To those of you familiar with Jeff and Scott’s previous amp designs, the Magellan 800 will appear familiar. The enclosure is very reminiscent of the Genz-Benz Streamliner 600/900, with a sleek clamshell design. It has a single 1/4″ input jack (1 Megohm input impedance), followed by the Mute and Pad buttons (the Pad attenuates by 8.5 dB). Next up is the Volume control for the Clean channel. The Channel button selects between Clean and Drive, and when Drive is selected, the next two knobs, Gain and Volume, become active (and the Clean channel Volume control is deactivated). You’ve seen “contour” controls before, but the Magellan’s Contour function is pretty special. First up, you have a Curve button, which selects between the A and B contours. The Shape knob controls how much of the selected curve is applied to your signal. Fully counter-clockwise is “flat,” and fully clockwise applies the selected Contour curve to its maximum extent. After this, we have a 3-band tone stack, which includes a variable frequency range of 150Hz to 3kHz for the Mid frequency. Each band allows for +/- 15 dB boost/cut. Finally, we have the Master Volume control (which is always active, regardless of the channel selected). The Magellan makes use of LED indicator lights, much like many other bass heads. However, I really like the application, here. The LEDs are mounted behind the face plate and allowed to shine through rectangular “windows,” which are inset into a “slot” which spans the width of the face plate. The result not only looks slick, but it allows the LEDs to be clearly seen, without searing your retinas! When Curve A is selected, the Contour LED shines blue, and when Curve B is selected, it displays amber.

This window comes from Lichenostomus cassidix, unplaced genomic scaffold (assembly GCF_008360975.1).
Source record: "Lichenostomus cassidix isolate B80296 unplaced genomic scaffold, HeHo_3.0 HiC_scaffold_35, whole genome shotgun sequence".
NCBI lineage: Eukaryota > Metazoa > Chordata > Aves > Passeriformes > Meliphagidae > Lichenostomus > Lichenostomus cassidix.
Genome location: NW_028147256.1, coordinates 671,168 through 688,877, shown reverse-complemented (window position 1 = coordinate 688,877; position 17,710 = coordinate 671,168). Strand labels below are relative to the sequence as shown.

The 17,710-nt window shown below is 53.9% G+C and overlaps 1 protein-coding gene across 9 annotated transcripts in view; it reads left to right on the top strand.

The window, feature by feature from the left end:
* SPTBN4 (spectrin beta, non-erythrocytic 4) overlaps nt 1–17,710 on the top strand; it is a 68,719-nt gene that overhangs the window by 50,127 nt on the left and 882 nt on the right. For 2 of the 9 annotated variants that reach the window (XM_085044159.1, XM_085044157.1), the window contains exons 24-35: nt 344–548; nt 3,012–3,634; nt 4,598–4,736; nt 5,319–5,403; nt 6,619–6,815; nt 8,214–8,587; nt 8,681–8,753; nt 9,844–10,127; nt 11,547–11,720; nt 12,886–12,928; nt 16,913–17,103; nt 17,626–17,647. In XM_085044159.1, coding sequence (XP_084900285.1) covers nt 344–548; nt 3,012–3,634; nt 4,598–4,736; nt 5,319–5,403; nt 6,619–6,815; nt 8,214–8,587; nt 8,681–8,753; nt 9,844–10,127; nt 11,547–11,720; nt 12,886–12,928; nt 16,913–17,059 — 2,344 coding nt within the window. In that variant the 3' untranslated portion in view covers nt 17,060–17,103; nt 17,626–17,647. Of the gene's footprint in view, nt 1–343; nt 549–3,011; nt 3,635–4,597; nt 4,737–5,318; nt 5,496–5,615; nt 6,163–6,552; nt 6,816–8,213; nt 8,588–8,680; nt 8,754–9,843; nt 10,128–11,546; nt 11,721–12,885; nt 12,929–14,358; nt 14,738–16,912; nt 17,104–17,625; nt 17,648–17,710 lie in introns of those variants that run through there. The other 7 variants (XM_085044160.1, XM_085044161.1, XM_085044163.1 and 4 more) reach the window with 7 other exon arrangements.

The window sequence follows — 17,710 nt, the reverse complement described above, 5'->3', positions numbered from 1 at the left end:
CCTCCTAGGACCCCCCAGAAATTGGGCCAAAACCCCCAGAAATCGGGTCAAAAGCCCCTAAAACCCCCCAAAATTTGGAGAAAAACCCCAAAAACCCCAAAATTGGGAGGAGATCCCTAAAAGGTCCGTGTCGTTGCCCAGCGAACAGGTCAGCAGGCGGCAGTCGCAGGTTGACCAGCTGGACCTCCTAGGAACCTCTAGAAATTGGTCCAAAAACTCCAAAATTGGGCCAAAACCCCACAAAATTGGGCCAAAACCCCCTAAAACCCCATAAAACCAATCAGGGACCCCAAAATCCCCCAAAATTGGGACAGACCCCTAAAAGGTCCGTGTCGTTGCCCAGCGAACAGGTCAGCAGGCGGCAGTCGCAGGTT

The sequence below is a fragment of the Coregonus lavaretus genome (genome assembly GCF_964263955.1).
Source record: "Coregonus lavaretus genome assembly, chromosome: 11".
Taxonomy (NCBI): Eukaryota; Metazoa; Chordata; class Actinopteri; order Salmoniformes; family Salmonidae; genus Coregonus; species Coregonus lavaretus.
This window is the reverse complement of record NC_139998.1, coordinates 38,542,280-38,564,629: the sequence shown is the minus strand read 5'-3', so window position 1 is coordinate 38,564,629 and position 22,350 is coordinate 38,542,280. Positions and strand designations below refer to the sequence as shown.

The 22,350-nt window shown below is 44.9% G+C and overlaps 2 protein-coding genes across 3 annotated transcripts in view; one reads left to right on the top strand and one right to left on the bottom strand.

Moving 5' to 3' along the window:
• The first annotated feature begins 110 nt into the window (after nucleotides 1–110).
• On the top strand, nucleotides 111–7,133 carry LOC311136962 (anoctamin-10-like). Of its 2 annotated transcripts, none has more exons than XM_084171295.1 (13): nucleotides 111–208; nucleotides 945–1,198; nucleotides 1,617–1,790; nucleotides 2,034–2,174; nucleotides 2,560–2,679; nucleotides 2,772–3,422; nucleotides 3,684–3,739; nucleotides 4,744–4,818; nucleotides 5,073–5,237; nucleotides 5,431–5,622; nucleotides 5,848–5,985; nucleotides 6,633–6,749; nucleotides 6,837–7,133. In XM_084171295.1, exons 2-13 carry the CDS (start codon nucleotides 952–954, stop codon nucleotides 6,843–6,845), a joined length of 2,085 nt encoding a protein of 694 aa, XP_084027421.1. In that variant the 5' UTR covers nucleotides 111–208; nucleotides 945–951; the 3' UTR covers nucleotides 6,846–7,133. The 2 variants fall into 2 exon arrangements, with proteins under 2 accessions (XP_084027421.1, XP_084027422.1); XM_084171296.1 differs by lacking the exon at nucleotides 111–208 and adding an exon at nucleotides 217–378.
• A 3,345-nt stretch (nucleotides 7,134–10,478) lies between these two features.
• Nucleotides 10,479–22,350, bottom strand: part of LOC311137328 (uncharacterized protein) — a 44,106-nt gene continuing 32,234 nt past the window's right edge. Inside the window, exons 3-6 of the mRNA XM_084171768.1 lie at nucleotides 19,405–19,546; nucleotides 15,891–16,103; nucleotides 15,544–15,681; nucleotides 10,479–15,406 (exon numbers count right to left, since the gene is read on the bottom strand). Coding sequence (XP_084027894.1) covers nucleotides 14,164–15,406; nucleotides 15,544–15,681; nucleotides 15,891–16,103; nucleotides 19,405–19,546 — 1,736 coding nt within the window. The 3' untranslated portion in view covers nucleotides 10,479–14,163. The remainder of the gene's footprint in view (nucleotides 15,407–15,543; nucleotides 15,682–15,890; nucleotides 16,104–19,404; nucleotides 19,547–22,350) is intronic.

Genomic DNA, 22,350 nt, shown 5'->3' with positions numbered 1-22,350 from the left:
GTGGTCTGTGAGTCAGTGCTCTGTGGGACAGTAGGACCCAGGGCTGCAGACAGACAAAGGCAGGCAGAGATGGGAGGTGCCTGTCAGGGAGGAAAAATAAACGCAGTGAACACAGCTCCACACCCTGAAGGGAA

The nicely featured back panel also screams “classic Jeff Genzler,” and that is a good thing. On the left-hand side, we have the power switch and the IEC power cord input jack. Next up, we have an Impedance Selector switch, with settings for 4/8 Ohm and 2.67 Ohm (very cool!). Below this, we find two Speakon® outputs (which are the Speakon-only style, not the combo jacks which also accept ¼” cables). Following this, we have ¼” jacks for the Phones out, Foot Switch (for channel switching), effects loop Send and Receive (which also function as preamp out and power amp in), Aux In, and Tuner Out. On the far right, we have the balanced XLR DI output, with slide switches for ground lift, Pre or Post EQ, and Mic or Line Level. That’s pretty much all you could ask for on a bass head back panel, though I do like those Speakon combo jacks…
Genzler Amplification rates the Magellan 800 as putting out 400 watts into an 8-Ohm load, and 800 watts into either a 4-Ohm or 2.67-Ohm load (the Impedance Selector switch must be set appropriately, of course).
Line ‘Em Up